Continuity in diabetes provider improves outcomes and decreases costs

Feb 24th – A sustained relationship with a primary care provider improves outcomes and reduces costs for a large cohort of Korean type II diabetes patients.

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Image: CC/LProfil. Diabetes Prevalence (Orange=highest)

1. Using the same physician for all ambulatory care was linked to improved outcomes in newly diagnosed type II diabetes patients.

2. Continuity of ambulatory care was also linked with decreased medical expenditures. 

This policy study retrospectively analyzes the medical claims of 68,469 newly diagnosed type II diabetes mellitus patients over a four year period of time. Researchers used the Continuity of Care Index (COCI) to evaluate the medical utilization patterns of the patients and associated this value with both clinical outcomes and medical expenditures. The COCI index is a scale from 0 – 1, where a value of 1 indicates a patient who uses the same physician for all their ambulatory care.

Based on these statistical analyses the researchers found that patients with a higher COCI value (close to 1.0) were significantly less associated with co-morbidities, hospitalizations, and mortality. Furthermore, these patients also had lower medical expenses over the course of the study, requiring less care. This study reinforces the wealth of research identifying the value of care continuity in supporting patients with chronic conditions. However, because the study uses insurance claims data (ICD-10 Codes), the researchers are unable to identify demographic variables associated with individual patients or physicians. Variables such as age, sex, socio-economic status, and whether or not patients were managed and educated by diabetes educators were not included in this study.

Click to read the study in Health Policy

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Image: CC/LProfil. Diabetes Prevalence (Orange=highest)

1. Using the same physician for all ambulatory care was linked to improved outcomes in newly diagnosed type II diabetes patients.

2. Continuity of ambulatory care was also linked with decreased medical expenditures.

This [retrospective cohort] study draws on significant research investigating the idea that continuity of care can significantly improve patient outcomes, prevent hospitalizations, and reduce healthcare costs. The researchers retrospectively analyzed medical claims of 68,469 newly diagnosed type II diabetes patients over a four year period of time (2004-2008). After calculating the COCI value for each patient, the claims of that patient were evaluated based on outcomes and financial expenditures to determine whether going to see the same physician over a four year period of time has a significant clinical and financial impact. The COCI value was analyzed along with medical claims data in a multiple regression analysis to identify correlations. The results revealed a significant reduction in medical expenditures as well as an improvement in clinical outcomes. Researchers looked specifically for medical claims associated with hospitalizations, renal or cardiac co-morbidities, and mortality to determine whether the COCI had a positive or negative effect on clinical outcomes and they used the total cost of all procedures, treatments, and medications to determine the overall cost.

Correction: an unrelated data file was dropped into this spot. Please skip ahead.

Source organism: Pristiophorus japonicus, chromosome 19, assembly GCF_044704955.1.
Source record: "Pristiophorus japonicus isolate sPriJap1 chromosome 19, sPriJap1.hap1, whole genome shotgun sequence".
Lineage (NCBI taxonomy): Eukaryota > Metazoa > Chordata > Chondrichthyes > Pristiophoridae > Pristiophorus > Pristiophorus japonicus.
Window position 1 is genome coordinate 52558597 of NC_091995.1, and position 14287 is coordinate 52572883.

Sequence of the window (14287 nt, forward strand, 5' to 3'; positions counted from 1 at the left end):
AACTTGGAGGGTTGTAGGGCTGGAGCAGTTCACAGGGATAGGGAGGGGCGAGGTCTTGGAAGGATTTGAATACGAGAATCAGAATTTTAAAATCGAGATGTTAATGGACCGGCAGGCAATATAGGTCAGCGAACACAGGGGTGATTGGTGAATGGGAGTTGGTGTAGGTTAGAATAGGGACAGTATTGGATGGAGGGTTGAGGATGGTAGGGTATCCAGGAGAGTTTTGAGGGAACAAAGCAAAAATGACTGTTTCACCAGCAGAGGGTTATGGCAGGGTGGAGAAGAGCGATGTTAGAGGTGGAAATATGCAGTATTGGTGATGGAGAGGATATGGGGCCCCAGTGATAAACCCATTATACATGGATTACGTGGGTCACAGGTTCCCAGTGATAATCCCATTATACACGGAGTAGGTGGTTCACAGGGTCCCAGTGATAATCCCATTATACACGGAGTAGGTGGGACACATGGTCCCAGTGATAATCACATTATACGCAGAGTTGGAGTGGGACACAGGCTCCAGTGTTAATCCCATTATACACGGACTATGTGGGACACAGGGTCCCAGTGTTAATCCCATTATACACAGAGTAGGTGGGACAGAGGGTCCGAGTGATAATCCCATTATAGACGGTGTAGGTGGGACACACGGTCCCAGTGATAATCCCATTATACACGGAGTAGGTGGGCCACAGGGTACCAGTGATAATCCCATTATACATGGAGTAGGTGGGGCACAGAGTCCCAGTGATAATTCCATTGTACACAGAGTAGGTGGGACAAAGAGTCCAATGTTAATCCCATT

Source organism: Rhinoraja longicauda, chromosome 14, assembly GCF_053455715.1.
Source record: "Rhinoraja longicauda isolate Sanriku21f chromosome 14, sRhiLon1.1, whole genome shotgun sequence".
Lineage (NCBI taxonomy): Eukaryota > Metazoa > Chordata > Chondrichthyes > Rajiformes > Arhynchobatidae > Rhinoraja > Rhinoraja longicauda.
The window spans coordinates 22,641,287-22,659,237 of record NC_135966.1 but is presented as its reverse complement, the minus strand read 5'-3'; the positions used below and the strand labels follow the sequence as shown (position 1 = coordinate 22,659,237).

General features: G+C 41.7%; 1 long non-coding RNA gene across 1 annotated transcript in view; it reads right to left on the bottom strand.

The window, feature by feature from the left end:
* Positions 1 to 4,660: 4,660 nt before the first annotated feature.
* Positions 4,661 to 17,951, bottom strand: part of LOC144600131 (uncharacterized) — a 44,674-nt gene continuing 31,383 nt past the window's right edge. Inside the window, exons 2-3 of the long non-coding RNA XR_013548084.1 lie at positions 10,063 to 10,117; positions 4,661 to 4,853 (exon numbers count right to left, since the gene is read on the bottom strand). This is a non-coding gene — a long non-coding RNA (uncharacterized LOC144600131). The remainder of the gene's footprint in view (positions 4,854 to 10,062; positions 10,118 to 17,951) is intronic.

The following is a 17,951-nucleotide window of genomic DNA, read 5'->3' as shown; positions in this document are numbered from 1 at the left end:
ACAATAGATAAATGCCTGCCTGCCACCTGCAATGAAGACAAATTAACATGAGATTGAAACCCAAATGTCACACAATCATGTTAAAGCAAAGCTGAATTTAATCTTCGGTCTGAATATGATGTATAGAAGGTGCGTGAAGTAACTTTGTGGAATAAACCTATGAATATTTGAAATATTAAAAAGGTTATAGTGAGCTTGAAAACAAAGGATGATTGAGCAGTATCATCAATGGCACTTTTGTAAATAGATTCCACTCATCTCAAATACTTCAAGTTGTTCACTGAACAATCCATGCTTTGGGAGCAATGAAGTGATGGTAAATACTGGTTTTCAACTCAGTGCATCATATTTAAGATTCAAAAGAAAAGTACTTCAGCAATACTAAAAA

In sum: These data provide further support for the patient centered medical home model that places a primary care provider at the center of a patient’s care network. In the medical home model the provider is able to coordinate the care of the patient and facilitate specialty care as required. This study offers a large scale analysis of a diverse population to evaluate the effects of provider continuity. Based on the financial results produced by this study, policies that support continuity of care are projected to create significant value by reducing the cost of medical expenditures. This will continue to be a major issue for the Medicare and Medicaid programs in the United States as they grow under new Affordable Care Act policies and demographic changes.

However, this study is unable to stratify physicians to isolate the physicians with the best outcomes or identify factors such as education level of patient, whether the patient was trained by a diabetes educator, whether there was a case manager to work closely with the patient, or the socio-economic level of the patient. Social and educational data, in addition to the medical claims, would provide further visibility into what variables, in addition to continuity, are improving outcomes while reducing cost.

Click to read the study in Health Policy

By Jordan Anderson and Andrew Bishara

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